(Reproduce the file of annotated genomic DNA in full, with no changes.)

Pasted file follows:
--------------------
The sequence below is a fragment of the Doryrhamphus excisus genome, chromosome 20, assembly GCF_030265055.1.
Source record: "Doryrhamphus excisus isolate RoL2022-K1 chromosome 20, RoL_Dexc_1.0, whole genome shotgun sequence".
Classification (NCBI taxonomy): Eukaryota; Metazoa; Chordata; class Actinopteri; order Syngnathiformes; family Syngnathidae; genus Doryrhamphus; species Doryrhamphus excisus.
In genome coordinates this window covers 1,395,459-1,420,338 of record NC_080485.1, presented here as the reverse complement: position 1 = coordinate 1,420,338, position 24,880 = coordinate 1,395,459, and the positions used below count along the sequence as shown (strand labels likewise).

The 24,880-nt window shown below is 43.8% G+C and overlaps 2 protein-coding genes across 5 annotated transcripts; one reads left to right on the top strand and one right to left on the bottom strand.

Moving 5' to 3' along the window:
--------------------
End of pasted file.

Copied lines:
The sequence below is a fragment of the Doryrhamphus excisus genome, chromosome 20, assembly GCF_030265055.1.
Source record: "Doryrhamphus excisus isolate RoL2022-K1 chromosome 20, RoL_Dexc_1.0, whole genome shotgun sequence".
Classification (NCBI taxonomy): Eukaryota; Metazoa; Chordata; class Actinopteri; order Syngnathiformes; family Syngnathidae; genus Doryrhamphus; species Doryrhamphus excisus.
In genome coordinates this window covers 1,395,459-1,420,338 of record NC_080485.1, presented here as the reverse complement: position 1 = coordinate 1,420,338, position 24,880 = coordinate 1,395,459, and the positions used below count along the sequence as shown (strand labels likewise).

The 24,880-nt window shown below is 43.8% G+C and overlaps 2 protein-coding genes across 5 annotated transcripts; one reads left to right on the top strand and one right to left on the bottom strand.

Moving 5' to 3' along the window: